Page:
“Girls can’t be line managers, only boys.”
“Ms. Pappas, he called me a girl!”
“Ms. Pappas, can my mommy be mayor too?”
“I don’t watch Batman. That’s for boys.”
A few times per week I hear my students make comments or ask questions related to gender. They are aware that some of us are girls, some of us are boys, and, depending on lessons taught at home and through the media, they bring certain preconceived notions about gender differences to the classroom.
While he could not clearly articulate the rationale behind his feelings, the boy who angrily approached me after being called a girl clearly felt insulted. And the boy who declared that girls could not be line managers used a matter of fact tone that alarmed me.
As I reflected on these beginning sessions of Gender 101, I was, coincidentally, watching the unprecedented introduction of President Bush to “Madame” Speaker Pelosi at this week’s State of the Union address. I kept wondering, did a four year old Nancy ever have to struggle to gain a voice in heated debates over who would control the sandbox on the playground? What role, if any, did her teachers play in convincing her that she has just as much a right as young George, Dennis, or Harry to participate actively in decision making processes?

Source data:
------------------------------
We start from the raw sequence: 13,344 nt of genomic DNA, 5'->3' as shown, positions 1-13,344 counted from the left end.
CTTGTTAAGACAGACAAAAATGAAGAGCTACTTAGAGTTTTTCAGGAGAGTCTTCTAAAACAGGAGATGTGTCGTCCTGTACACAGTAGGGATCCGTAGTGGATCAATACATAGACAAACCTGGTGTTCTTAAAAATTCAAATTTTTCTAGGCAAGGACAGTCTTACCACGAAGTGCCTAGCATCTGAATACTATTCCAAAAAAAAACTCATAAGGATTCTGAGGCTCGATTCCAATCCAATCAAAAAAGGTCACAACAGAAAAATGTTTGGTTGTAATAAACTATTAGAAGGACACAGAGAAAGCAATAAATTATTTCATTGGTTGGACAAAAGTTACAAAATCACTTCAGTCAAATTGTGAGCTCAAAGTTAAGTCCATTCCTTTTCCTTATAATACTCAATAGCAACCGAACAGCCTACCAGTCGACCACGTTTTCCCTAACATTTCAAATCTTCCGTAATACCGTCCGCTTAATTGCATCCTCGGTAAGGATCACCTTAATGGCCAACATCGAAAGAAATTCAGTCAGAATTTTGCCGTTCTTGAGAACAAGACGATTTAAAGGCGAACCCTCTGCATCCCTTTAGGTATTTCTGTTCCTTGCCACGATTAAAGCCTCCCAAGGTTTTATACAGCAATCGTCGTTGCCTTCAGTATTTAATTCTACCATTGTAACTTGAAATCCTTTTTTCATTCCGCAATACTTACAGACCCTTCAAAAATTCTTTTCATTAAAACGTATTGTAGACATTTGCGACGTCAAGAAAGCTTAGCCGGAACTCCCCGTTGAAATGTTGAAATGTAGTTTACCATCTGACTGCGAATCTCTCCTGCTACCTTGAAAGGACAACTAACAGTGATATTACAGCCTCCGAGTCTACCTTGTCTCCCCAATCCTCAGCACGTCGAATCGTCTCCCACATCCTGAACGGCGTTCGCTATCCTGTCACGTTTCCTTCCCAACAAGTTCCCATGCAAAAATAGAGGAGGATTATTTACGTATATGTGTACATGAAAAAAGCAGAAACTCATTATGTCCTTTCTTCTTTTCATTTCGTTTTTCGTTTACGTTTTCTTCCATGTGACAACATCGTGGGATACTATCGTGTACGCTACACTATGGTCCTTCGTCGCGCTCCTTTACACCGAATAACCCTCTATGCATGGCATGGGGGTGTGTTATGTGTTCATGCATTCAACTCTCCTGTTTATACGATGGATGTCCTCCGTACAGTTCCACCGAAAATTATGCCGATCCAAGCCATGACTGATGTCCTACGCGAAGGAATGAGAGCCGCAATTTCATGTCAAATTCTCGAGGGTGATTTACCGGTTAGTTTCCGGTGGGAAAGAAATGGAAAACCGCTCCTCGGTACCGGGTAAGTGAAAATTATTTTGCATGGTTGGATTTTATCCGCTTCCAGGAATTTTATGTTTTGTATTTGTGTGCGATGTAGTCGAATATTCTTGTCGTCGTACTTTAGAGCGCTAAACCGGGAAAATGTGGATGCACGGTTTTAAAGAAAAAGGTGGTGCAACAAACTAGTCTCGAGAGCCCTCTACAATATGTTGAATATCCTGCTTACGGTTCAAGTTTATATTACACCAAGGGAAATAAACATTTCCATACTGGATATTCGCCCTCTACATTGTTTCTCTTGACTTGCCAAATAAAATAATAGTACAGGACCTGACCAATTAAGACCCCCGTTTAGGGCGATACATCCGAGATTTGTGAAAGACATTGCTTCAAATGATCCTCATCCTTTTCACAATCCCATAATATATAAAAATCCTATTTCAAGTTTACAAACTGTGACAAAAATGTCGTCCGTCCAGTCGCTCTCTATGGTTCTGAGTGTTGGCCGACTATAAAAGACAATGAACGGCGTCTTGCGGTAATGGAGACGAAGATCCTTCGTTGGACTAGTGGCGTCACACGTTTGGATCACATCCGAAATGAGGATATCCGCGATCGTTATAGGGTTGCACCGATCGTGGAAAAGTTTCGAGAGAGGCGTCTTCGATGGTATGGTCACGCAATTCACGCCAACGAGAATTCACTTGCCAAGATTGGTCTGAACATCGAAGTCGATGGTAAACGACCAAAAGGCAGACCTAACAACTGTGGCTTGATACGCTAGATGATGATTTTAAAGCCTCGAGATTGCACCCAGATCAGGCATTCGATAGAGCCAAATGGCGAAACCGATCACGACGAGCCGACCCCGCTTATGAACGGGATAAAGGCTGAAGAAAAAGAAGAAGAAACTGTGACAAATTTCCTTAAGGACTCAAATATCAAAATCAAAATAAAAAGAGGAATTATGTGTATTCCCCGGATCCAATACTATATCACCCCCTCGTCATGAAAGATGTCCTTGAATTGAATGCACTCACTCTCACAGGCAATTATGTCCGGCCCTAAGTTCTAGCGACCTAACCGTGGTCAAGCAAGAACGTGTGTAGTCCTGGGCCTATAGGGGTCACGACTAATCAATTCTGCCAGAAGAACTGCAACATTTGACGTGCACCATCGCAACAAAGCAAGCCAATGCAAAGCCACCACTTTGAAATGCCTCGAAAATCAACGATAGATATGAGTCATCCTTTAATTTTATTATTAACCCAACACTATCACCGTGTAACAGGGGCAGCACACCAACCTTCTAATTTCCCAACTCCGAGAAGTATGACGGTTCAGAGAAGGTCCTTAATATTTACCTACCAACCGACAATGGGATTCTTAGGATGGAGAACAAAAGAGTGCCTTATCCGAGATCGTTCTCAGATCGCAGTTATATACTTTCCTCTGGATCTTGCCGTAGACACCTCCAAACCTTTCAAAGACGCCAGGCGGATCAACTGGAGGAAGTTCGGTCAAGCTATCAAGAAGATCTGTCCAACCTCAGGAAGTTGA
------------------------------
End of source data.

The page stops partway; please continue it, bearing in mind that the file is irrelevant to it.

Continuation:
I consider it my responsibility to treat every child with dignity and respect and to teach my students to treat each other the same way. That teaching requires engaging students in a dialogue that fosters a deep and rational understanding of why discrimination of any kind does not make sense and is harmful. I consequently seek to challenge my students with responses that make them think about their developing views on gender.
In the case of the “he called me a girl” comment, I used a neutral tone and said something like, “Okay, are you a girl? No? So just let him know that and move on.” In terms of the Batman remark, I said, “Well, I’m a girl and I love Batman. I love how he uses a rope to jump off of tall buildings and save people. Is that okay? What would you do if you were a superhero?” The mayor comment came up during last year’s mayoral elections when the students were able to “write-in” someone they thought would do a great job leading the city. None of the official candidates were women, and many of the students nominated their dads or uncles. We responded to the “mommy nomination” with a conversation about what it takes to be a good mayor and why mommies, daddies, uncles, aunts, grandmothers, or grandfathers could get the job done.
What happens when a teacher’s views on gender clash with those of families? I have seen plenty of family members scold their children for choosing items from our “Treasure Chest” that they claim aren’t “suitable” for either boys or girls. I have not confronted the families about my own views nor have any family members asked that I limit the choices available to their children. I am curious to know more about your thoughts on the role of pre-k teachers in addressing gender and other issues relating to diversity. Should there, for instance, be explicit conversations with family members even if family members have not openly confronted you?